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Schematic diagram showing past and future projected changes in the seasonal distribution of streamflow in many snow-fed river basins across Canada. In association with warming temperatures, spring peak streamflow following snowmelt has, and will continue to, occur earlier with higher winter flows and reduced summer flows.

 

Ocean changes

Oceans surrounding Canada have warmed, become more acidic, and less oxygenated, consistent with observed global ocean changes over the past century. Ocean warming and loss of oxygen will intensify with further emissions of all greenhouse gases, whereas ocean acidification will increase in response to additional carbon dioxide emissions. These changes threaten the health of marine ecosystems. {2.2, 7.2, 7.6}

Oceans surrounding Canada are projected to continue to warm over the 21st century, in response to past and future emissions of greenhouse gases, with the size of the increase depending on the emission scenario. There is medium confidence that the warming in summer will be greatest in the ice-free areas of the Arctic and off southern Atlantic Canada, and the warming in winter will be greatest off Atlantic Canada. {7.2}

With the exception of waters south of Atlantic Canada, the ocean surface is projected to become less salty in Canadian waters over the rest of this century due to increases in precipitation and melting of land and sea ice. The freshening in the upper layers of the ocean, along with warming, will affect the ocean’s ability to sequester greenhouse gases, dissolved oxygen levels, and marine ecosystems. {7.3}

Increasing acidity (decreasing pH) of the upper-ocean waters surrounding Canada has been observed, consistent with increased carbon dioxide uptake from the atmosphere. This trend is expected to continue, with acidification occurring most rapidly in the Arctic Ocean. {7.6}

 

Sea level change

Coastal flooding is expected to increase in many areas of Canada due to local sea-level rise. Changes in local sea level are a combination of global sea-level rise and local land subsidence or uplift. {7.5}

Globally, sea level has risen and is projected to continue to rise. Local sea level is projected to rise along most of the Atlantic and Pacific coasts of Canada and the Beaufort coast in the Arctic where the land is subsiding or slowly uplifting. Where the land is uplifting fastest (e.g., in Hudson Bay), local sea level is projected to fall. In those areas where local sea level is projected to rise, the frequency and magnitude of extreme high water-level events will increase. The loss of sea ice in Arctic and Atlantic Canada further increases the risk of damage to coastal infrastructure and ecosystem as a result of larger storm surges and waves. {7.5}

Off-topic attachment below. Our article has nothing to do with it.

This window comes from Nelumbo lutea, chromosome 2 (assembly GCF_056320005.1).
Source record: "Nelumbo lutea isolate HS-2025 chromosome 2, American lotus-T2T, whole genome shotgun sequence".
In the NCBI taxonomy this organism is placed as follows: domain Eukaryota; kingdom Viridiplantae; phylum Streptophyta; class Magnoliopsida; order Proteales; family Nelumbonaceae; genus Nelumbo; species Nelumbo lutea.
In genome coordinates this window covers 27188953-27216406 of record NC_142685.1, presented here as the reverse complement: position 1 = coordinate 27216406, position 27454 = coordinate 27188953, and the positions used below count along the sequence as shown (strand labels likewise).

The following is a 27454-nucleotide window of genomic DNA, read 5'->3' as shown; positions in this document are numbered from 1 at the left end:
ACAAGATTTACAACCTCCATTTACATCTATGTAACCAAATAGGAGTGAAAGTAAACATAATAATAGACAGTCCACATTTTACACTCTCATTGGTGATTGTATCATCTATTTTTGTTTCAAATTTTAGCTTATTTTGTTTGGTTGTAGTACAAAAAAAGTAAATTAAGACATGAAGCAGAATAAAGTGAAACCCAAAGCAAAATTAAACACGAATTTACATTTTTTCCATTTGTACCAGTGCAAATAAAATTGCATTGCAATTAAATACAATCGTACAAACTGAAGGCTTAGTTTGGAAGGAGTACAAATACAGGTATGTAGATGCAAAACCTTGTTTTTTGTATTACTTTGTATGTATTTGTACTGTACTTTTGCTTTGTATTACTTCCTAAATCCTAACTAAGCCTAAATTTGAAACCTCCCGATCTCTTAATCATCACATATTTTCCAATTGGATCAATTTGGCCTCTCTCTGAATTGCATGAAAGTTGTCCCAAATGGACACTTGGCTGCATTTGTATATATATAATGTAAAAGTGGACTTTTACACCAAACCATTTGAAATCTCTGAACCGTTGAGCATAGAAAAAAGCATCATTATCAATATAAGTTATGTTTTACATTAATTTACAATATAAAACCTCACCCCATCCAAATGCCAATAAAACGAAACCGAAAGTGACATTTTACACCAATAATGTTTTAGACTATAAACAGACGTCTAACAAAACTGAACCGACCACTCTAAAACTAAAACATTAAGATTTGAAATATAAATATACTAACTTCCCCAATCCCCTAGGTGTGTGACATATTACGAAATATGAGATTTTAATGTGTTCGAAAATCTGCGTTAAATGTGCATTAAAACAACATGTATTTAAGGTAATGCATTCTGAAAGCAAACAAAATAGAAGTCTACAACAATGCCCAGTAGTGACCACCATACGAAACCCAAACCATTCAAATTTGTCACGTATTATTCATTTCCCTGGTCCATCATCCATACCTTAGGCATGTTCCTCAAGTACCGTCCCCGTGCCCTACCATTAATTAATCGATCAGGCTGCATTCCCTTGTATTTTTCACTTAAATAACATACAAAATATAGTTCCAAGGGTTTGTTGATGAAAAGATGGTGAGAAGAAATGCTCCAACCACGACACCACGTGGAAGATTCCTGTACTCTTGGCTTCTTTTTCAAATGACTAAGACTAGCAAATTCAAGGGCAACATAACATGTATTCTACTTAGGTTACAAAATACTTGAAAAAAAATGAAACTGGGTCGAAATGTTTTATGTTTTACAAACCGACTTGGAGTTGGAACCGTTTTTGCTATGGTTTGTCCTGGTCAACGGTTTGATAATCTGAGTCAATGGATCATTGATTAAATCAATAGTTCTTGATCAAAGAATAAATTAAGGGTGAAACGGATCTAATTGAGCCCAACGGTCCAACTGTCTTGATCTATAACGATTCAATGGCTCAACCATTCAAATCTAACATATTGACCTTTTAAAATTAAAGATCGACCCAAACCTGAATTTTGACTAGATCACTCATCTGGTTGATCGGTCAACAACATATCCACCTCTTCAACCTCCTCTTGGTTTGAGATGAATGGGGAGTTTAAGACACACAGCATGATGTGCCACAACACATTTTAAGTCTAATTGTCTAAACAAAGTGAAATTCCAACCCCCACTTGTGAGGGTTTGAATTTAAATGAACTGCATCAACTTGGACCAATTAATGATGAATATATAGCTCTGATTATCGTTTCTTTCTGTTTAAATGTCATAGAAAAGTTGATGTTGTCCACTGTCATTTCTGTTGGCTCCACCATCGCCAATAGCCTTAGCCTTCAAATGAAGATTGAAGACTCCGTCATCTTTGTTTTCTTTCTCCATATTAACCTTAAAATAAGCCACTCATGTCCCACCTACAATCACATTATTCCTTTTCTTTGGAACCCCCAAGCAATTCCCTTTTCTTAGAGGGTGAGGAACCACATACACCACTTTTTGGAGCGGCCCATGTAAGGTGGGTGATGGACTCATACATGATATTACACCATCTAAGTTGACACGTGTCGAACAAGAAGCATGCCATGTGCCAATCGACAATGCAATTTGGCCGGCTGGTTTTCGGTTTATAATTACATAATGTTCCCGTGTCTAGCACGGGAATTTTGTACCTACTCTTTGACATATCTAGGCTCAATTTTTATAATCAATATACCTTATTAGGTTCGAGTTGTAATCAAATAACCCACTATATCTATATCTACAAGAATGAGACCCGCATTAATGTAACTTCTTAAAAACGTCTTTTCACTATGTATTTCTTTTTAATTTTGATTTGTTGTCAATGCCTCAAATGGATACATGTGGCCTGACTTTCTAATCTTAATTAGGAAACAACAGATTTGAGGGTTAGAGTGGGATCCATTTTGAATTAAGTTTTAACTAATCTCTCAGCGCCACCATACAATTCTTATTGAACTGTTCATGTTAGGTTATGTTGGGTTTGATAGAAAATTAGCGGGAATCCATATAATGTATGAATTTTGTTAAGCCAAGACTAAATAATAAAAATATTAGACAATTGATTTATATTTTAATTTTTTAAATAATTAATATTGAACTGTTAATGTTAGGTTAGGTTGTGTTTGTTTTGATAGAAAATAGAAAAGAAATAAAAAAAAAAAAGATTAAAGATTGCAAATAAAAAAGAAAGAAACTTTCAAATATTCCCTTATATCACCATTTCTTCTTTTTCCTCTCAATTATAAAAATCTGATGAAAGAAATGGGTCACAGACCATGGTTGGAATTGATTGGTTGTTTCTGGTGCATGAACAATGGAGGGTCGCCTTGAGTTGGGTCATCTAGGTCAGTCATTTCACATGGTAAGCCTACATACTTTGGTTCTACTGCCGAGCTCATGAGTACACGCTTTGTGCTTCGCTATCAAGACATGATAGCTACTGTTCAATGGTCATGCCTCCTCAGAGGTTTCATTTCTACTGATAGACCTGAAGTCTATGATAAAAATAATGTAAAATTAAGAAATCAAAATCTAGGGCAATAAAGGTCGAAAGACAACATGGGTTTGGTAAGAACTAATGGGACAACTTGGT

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Projected relative (local) sea-level change along Canadian coastlines at the end of the century. Changes in local sea level are a combination of global sea level rise and local land subsidence or uplift. Projections shown are the median projection based on a high emission scenario (RCP8.5) and are relative to the average conditions in the 1986–2005 period. From Chapter 7 Figure 7.16.

 

Our future: choices matter

The effects of widespread warming are evident in many parts of Canada and are projected to intensify in the future. The rate and magnitude of climate change under high versus low emission scenarios project two very different futures for Canada. Scenarios with large and rapid warming illustrate the profound effects on Canadian climate of continued growth in greenhouse gas emissions. Scenarios with limited warming will only occur if Canada and the rest of the world reduce carbon emissions to near zero early in the second half of the century and reduce emissions of other greenhouse gases substantially. {3.3, 4.2}

Beyond the next few decades, the largest uncertainty about the magnitude of future climate change is rooted in uncertainty about human behaviour, that is, whether the world will follow a pathway of low, medium, or high emissions. Given this uncertainty, projections based on a range of emission scenarios are needed to inform impact assessment, climate risk management, and policy development. {3.3, 4.2}.

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Projected annual temperature change for Canada under a low emission scenario (RCP2.6) (left panel) and a high emission scenario (RCP8.5) (right panel) for the late century. Projections are based on the Coupled Model Intercomparison Project (CMIP5) multi-model ensemble. Changes are relative to the 1986–2005 period. From Chapter 4 Figure 4.8.

Footnotes

  1. Except where noted otherwise, assessment conclusions in this Executive Summary have a confidence level of at least high confidence. Calibrated uncertainty language used in this report is explained in Section 1.4.1.
  2. Values provided are the median projection based on multiple climate models. Corresponding uncertainty ranges are provided in Chapter 4, Section 4.2.